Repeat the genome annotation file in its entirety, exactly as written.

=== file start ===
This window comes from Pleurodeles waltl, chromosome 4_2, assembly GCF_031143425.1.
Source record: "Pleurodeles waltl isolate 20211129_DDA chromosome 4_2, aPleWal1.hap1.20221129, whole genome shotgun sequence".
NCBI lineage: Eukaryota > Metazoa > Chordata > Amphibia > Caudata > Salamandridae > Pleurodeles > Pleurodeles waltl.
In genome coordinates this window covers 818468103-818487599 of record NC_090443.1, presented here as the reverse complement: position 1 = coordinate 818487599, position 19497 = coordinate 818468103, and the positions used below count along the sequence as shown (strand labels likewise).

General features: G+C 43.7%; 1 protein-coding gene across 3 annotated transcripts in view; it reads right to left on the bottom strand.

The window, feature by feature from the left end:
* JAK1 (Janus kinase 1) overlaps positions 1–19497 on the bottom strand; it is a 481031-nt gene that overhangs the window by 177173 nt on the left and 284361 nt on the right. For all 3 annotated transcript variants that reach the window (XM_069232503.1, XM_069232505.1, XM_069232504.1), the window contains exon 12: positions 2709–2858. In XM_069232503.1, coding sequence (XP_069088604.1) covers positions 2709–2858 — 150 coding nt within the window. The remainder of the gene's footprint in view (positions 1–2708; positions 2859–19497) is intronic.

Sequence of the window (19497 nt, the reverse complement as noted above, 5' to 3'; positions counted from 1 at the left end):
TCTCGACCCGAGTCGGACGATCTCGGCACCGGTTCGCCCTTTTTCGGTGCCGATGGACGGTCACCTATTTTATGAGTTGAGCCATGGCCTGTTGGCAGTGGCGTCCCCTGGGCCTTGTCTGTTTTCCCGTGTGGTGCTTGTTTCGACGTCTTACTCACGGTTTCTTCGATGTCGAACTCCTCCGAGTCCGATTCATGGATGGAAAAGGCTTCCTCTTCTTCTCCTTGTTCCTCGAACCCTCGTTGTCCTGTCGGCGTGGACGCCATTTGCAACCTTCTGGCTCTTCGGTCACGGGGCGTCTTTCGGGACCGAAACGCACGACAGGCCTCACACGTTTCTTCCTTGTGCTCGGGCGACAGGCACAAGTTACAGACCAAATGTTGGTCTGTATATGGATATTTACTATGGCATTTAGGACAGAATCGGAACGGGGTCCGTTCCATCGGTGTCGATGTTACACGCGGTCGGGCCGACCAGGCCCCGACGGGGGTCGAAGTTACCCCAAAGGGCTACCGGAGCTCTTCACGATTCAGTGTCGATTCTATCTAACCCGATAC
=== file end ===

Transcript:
This window comes from Pleurodeles waltl, chromosome 4_2, assembly GCF_031143425.1.
Source record: "Pleurodeles waltl isolate 20211129_DDA chromosome 4_2, aPleWal1.hap1.20221129, whole genome shotgun sequence".
NCBI lineage: Eukaryota > Metazoa > Chordata > Amphibia > Caudata > Salamandridae > Pleurodeles > Pleurodeles waltl.
In genome coordinates this window covers 818468103-818487599 of record NC_090443.1, presented here as the reverse complement: position 1 = coordinate 818487599, position 19497 = coordinate 818468103, and the positions used below count along the sequence as shown (strand labels likewise).

General features: G+C 43.7%; 1 protein-coding gene across 3 annotated transcripts in view; it reads right to left on the bottom strand.

The window, feature by feature from the left end:
* JAK1 (Janus kinase 1) overlaps positions 1–19497 on the bottom strand; it is a 481031-nt gene that overhangs the window by 177173 nt on the left and 284361 nt on the right. For all 3 annotated transcript variants that reach the window (XM_069232503.1, XM_069232505.1, XM_069232504.1), the window contains exon 12: positions 2709–2858. In XM_069232503.1, coding sequence (XP_069088604.1) covers positions 2709–2858 — 150 coding nt within the window. The remainder of the gene's footprint in view (positions 1–2708; positions 2859–19497) is intronic.

Sequence of the window (19497 nt, the reverse complement as noted above, 5' to 3'; positions counted from 1 at the left end):
TCTCGACCCGAGTCGGACGATCTCGGCACCGGTTCGCCCTTTTTCGGTGCCGATGGACGGTCACCTATTTTATGAGTTGAGCCATGGCCTGTTGGCAGTGGCGTCCCCTGGGCCTTGTCTGTTTTCCCGTGTGGTGCTTGTTTCGACGTCTTACTCACGGTTTCTTCGATGTCGAACTCCTCCGAGTCCGATTCATGGATGGAAAAGGCTTCCTCTTCTTCTCCTTGTTCCTCGAACCCTCGTTGTCCTGTCGGCGTGGACGCCATTTGCAACCTTCTGGCTCTTCGGTCACGGGGCGTCTTTCGGGACCGAAACGCACGACAGGCCTCACACGTTTCTTCCTTGTGCTCGGGCGACAGGCACAAGTTACAGACCAAATGTTGGTCTGTATATGGATATTTACTATGGCATTTAGGACAGAATCGGAACGGGGTCCGTTCCATCGGTGTCGATGTTACACGCGGTCGGGCCGACCAGGCCCCGACGGGGGTCGAAGTTACCCCAAAGGGCTACCGGAGCTCTTCACGATTCAGTGTCGATTCTATCTAACCCGATAC